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50 Romance Plot Ideas! | Bryn Donovan. This post was originally titled, “Master List of Romantic Conflicts,” but it really contains big ideas for entire plots. Of course, to write an engrossing love story–whether it’s a straight-up romance, or a subplot in a different kind of book or movie–it has to have strong conflict. Like Shakespeare said, “The course of true love never did run smooth.” Obstacles give your characters the chance to change and grow as people, and to prove how much they really do love each other. It also gives them interesting things to do. Obviously the possibilities here are endless.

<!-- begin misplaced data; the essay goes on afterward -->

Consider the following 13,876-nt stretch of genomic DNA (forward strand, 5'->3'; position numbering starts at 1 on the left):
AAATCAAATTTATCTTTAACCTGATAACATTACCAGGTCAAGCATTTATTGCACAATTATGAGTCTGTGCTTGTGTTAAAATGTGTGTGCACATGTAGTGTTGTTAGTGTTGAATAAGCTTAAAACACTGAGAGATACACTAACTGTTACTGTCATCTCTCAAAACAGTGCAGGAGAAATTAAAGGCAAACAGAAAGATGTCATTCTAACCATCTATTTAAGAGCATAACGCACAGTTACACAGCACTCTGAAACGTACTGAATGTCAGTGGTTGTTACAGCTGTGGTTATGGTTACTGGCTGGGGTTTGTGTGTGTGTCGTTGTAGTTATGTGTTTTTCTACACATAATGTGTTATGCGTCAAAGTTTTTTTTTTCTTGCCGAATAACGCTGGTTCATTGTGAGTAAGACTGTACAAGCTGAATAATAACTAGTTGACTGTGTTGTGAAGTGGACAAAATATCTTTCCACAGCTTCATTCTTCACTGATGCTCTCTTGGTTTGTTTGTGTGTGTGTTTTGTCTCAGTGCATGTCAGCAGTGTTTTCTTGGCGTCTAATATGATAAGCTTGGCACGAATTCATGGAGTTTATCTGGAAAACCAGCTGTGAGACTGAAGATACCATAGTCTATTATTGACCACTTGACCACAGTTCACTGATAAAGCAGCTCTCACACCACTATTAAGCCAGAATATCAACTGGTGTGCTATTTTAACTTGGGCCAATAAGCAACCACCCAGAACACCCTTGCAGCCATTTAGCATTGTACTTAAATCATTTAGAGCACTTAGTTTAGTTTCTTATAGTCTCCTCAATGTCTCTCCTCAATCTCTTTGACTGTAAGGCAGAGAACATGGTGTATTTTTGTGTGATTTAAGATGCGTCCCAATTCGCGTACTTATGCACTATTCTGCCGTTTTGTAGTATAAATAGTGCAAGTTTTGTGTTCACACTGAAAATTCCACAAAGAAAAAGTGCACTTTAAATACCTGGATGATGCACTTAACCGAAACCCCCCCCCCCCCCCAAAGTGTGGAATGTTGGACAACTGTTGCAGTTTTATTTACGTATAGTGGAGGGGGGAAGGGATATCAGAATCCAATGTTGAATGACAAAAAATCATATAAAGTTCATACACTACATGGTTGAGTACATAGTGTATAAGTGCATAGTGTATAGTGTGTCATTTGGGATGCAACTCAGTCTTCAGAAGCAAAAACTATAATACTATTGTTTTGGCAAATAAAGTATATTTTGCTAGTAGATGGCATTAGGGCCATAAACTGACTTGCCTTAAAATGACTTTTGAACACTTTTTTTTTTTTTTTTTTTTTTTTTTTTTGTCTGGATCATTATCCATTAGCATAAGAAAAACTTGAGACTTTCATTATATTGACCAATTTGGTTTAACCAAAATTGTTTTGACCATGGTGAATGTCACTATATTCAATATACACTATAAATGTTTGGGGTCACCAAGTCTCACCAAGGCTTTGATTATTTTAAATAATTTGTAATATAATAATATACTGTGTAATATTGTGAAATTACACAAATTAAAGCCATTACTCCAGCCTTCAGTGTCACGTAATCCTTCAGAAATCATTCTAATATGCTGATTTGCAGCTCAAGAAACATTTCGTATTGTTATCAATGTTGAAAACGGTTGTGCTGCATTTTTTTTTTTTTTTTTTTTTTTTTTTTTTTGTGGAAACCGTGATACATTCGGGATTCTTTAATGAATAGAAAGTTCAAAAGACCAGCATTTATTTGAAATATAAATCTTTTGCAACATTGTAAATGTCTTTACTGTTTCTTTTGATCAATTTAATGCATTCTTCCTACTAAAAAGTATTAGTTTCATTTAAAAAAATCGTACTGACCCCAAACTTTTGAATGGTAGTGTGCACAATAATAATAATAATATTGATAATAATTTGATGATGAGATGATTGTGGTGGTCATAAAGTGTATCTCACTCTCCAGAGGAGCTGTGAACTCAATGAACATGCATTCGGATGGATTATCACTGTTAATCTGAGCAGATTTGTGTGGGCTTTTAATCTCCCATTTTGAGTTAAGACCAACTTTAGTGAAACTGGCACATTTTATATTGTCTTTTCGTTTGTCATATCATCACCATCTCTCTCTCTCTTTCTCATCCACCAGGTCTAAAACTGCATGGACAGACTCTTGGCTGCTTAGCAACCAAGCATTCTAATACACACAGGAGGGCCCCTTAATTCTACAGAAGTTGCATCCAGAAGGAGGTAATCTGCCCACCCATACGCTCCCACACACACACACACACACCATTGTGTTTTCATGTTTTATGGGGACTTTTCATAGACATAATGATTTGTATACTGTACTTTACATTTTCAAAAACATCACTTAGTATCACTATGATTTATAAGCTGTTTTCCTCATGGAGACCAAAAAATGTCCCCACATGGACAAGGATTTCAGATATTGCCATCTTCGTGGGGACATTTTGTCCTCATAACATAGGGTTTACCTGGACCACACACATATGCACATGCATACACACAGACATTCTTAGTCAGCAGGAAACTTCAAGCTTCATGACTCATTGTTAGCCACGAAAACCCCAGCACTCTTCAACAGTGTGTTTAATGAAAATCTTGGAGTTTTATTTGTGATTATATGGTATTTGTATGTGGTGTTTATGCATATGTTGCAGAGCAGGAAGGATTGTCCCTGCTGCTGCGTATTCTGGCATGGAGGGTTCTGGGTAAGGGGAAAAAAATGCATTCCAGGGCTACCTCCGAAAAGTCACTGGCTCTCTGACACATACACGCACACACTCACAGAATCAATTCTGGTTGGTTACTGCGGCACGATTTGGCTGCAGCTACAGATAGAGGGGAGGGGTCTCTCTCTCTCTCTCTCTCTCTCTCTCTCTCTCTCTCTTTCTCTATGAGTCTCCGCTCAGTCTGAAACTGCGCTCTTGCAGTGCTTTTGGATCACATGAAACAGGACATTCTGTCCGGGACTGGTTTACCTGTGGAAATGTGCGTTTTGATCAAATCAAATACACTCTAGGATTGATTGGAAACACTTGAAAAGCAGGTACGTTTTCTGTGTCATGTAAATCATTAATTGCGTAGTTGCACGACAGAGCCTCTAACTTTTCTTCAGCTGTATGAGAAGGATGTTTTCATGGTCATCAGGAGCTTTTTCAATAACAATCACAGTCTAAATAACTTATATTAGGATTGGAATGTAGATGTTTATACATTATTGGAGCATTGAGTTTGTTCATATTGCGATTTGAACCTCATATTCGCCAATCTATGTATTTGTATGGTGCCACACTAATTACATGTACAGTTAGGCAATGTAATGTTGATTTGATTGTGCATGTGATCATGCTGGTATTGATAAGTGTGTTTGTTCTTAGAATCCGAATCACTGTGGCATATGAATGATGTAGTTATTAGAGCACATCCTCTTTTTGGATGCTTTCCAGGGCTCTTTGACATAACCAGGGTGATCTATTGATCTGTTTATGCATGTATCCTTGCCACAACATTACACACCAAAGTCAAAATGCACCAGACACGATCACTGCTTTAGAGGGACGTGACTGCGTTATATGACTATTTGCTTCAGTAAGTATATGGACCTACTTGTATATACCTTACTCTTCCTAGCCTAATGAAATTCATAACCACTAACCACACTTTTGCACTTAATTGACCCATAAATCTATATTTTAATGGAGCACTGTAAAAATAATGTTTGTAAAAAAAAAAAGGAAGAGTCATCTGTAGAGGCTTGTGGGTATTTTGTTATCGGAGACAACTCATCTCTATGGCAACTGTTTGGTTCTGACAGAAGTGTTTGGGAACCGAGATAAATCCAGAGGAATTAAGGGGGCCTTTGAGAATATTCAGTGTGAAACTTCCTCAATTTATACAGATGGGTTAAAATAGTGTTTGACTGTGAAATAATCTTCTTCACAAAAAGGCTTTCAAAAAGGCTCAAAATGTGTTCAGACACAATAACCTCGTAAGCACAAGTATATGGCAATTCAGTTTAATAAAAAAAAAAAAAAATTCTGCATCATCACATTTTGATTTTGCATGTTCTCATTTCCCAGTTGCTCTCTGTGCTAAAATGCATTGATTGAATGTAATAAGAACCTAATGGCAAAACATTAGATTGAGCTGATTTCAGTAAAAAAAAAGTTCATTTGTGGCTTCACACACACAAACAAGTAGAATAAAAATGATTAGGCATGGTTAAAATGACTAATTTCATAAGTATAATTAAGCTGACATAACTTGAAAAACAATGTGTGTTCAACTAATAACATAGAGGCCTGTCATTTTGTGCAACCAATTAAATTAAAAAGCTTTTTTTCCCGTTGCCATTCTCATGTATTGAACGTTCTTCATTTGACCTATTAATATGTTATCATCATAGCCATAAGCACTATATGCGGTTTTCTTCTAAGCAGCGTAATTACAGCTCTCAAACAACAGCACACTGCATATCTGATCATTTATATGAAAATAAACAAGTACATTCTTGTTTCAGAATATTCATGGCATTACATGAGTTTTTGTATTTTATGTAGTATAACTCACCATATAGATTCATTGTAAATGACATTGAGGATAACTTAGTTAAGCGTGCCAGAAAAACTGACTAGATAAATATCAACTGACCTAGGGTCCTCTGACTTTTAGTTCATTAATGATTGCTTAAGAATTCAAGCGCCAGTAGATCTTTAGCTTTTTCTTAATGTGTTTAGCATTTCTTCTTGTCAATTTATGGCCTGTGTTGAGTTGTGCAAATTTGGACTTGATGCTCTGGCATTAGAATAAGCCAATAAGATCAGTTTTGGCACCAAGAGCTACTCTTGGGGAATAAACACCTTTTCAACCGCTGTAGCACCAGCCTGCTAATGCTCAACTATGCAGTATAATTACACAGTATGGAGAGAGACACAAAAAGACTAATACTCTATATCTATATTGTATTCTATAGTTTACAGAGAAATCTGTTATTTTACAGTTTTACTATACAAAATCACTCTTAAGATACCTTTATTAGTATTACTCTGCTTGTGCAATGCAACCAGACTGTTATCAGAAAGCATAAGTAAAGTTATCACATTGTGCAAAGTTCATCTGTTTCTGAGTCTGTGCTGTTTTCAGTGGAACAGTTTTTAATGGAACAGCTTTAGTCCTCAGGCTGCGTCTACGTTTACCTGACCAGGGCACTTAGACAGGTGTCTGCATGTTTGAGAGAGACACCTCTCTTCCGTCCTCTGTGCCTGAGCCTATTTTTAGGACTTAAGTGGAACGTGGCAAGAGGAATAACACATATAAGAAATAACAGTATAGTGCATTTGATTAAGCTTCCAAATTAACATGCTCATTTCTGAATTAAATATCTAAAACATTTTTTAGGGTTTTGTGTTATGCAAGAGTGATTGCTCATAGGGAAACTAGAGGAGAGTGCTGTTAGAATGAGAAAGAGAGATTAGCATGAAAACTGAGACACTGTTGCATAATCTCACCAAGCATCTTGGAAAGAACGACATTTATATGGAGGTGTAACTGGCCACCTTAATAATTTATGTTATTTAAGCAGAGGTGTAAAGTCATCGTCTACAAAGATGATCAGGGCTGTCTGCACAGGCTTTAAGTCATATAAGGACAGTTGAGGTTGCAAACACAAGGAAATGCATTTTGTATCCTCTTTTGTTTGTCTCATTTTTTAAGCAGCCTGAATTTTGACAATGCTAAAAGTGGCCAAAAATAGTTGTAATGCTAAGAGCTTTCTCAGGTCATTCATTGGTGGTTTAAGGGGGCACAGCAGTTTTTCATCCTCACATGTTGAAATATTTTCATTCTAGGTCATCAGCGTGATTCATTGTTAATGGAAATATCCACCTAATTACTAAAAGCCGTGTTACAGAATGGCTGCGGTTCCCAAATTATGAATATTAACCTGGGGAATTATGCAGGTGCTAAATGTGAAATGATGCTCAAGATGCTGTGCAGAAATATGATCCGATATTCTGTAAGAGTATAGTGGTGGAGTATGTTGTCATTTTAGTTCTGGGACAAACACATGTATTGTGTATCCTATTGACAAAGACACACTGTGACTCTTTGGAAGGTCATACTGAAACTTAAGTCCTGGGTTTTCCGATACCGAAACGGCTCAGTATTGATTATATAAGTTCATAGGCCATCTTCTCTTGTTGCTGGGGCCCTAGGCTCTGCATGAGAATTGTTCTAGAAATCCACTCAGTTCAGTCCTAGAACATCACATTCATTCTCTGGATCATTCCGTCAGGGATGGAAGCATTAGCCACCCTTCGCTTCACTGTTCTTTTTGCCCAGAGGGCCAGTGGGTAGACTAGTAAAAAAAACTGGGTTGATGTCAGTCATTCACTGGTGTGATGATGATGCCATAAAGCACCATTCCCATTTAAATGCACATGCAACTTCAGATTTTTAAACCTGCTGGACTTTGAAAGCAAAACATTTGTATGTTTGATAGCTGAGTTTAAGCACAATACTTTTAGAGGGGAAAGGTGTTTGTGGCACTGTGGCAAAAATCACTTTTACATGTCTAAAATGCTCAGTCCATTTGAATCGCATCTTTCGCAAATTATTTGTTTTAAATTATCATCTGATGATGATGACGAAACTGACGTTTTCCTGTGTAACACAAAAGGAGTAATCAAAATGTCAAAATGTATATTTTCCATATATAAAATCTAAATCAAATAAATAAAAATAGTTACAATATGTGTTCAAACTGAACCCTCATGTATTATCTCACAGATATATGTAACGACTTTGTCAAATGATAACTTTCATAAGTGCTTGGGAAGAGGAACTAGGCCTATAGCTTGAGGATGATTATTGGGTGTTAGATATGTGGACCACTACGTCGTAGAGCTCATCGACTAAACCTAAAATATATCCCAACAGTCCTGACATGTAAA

Even if you don’t use something from here, it may make you think of something else. THEY HAVE CHARACTER FLAWS… Honestly, every real-life romance deals with this, and it should probably come up in any story about a relationship. She’s already ruled him out… she made up her mind a long time ago that she would only marry a man with a title, or she would never date a biker again. He broke her heart in the past. She’s a mess... Beat Sheet: Pride and Prejudice | The Flick Chicks. Chick 1 says: I thought for our second beat sheet we’d look at a story as far from Hot Fuzz as possible. So I chose Pride and Prejudice, the 2005 version starring Keira Knightley and Matthew Macfadyen and directed by Joe Wright. How will a movie that’s based on a 200-year-old novel line up against our list of beats?